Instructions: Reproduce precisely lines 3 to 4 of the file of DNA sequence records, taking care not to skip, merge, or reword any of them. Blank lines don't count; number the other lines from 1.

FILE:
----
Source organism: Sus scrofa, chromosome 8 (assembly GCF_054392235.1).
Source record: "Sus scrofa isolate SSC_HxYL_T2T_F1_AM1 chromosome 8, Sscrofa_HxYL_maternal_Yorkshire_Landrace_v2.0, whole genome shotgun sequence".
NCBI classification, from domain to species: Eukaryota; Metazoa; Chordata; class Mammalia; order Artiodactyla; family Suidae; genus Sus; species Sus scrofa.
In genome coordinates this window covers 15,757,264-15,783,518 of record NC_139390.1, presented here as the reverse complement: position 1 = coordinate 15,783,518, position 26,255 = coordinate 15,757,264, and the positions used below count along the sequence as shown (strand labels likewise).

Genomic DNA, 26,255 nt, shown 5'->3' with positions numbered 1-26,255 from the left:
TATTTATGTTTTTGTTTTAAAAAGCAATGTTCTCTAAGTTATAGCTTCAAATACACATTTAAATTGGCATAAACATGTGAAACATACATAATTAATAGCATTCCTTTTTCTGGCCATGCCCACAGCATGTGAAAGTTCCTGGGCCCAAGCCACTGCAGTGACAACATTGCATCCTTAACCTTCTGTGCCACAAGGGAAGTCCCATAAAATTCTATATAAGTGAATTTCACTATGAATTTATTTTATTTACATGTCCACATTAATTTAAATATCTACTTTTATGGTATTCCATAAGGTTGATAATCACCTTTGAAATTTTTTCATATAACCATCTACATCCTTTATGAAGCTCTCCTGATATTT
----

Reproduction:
NCBI classification, from domain to species: Eukaryota; Metazoa; Chordata; class Mammalia; order Artiodactyla; family Suidae; genus Sus; species Sus scrofa.
In genome coordinates this window covers 15,757,264-15,783,518 of record NC_139390.1, presented here as the reverse complement: position 1 = coordinate 15,783,518, position 26,255 = coordinate 15,757,264, and the positions used below count along the sequence as shown (strand labels likewise).